We were hobbled by an unsupported (thanks to unpaid maintenance fees) Oracle ERP that contributed to very slow, often inaccurate reports. Fixing — or more accurately, triaging — basic instrumentation to get true visibility to make decisions slowed our progress by around nine months.

B. Drive controls downward.

A breakthrough occurred by adding regional controller positions.

Why? As a project-based construction business, the business was truly managed at the branch and project levels. However, all of the financial controls and reporting were done at a distant headquarters. Regional managers had limited visibility into their P&Ls and, more significantly, working capital positions that drove cash.

The new regional controllers were able to proactively spot project cost overruns, lead branch-level expense reduction initiatives, and gave regional managers visibility to truly own their operating results.

C. Prioritize by size and speed.

In a turnaround, finance and executive team bandwidth is limited and expensive. With the “liquidity clock” literally ticking, you can only spend time on the highest absolute dollar and fastest payback opportunities.

While this principle is obvious, the temptation to “get things done” — even if low impact — is strong, especially when compared to making painful but higher-impact decisions.

Now, how do all of my old turnaround learnings map to 2023?

Modern “Office of the CFO” software tools like Brex are radically better today. For a scale-up reading this, robust live dashboards and controls should be table stakes.

As technology improves, so do expectations of execution. Especially so for the finance function, where investors over-index on financial reporting as a proxy for management quality.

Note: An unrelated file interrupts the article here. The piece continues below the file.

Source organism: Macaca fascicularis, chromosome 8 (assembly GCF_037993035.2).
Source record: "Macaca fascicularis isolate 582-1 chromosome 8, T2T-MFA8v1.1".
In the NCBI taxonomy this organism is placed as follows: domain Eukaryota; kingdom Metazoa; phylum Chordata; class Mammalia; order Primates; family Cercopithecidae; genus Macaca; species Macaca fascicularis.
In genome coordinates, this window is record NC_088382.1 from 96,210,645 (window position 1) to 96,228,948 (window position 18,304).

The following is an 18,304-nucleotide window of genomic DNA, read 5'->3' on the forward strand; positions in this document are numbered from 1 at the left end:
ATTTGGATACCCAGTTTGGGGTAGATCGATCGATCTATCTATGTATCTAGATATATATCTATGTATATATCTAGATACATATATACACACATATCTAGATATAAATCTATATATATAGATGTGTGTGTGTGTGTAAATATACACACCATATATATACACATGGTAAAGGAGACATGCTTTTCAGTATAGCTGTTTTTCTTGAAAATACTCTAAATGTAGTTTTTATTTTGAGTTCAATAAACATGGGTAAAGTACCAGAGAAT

Dave Kellogg’s “Good CEO Habits” sets the standard:

“I am surprised by how many startup CEOs leave the board hanging at the end of the quarter. As a CEO my rule of thumb was that if a board member ever asked me about the quarter then I’d failed in being sufficiently proactive in communications. In tight quarters I’d send a revised forecast about a week before the end of the quarter — hoping to pre-empt a lot of “how’s it going” pings.

And every quarter I would send an update within 24 hours of the quarter-end.

Why should you do this?

  • It’s a good habit. Nobody wants to wait 3 weeks until the post-quarter board meeting to know what happened.

  • It shows discipline. I think boards like disciplined CEOs (and CFOs) who run companies where the trains run on time.

Driving controls downward
For a technology scale-up reading this, your operating expense profile will be radically different than “my” engineering and construction company. Relatedly, how you push spending control downward will differ.

Travel is the most obvious “bottoms up” spend control
Invoke more stringent travel policies, like flight price caps and hotel classes, which are implemented at the employee level at booking. By the way, Brex has a newly launched Brex Travel product that does this.

Using prioritization principles
While any of these spend changes are case-specific, reducing work from home (WFH) stipends — Brex allows you to manage WFH spend too — is a good litmus test. The payback is rapid. But are the absolute dollars material here? For a 400-employee org, reducing the monthly WFH stipend by $20/month only adds up to $96,000. Are you avoiding harder decisions — like a price increase or exiting Europe — that actually move the needle?

Spend visibility -> spend control pros:

  • Mix of fast payback and …

  • Large absolute dollar opportunities (T&E can represent 8%-12% of operating expenses per Aberdeen Group)

  • Helps change the cultural tone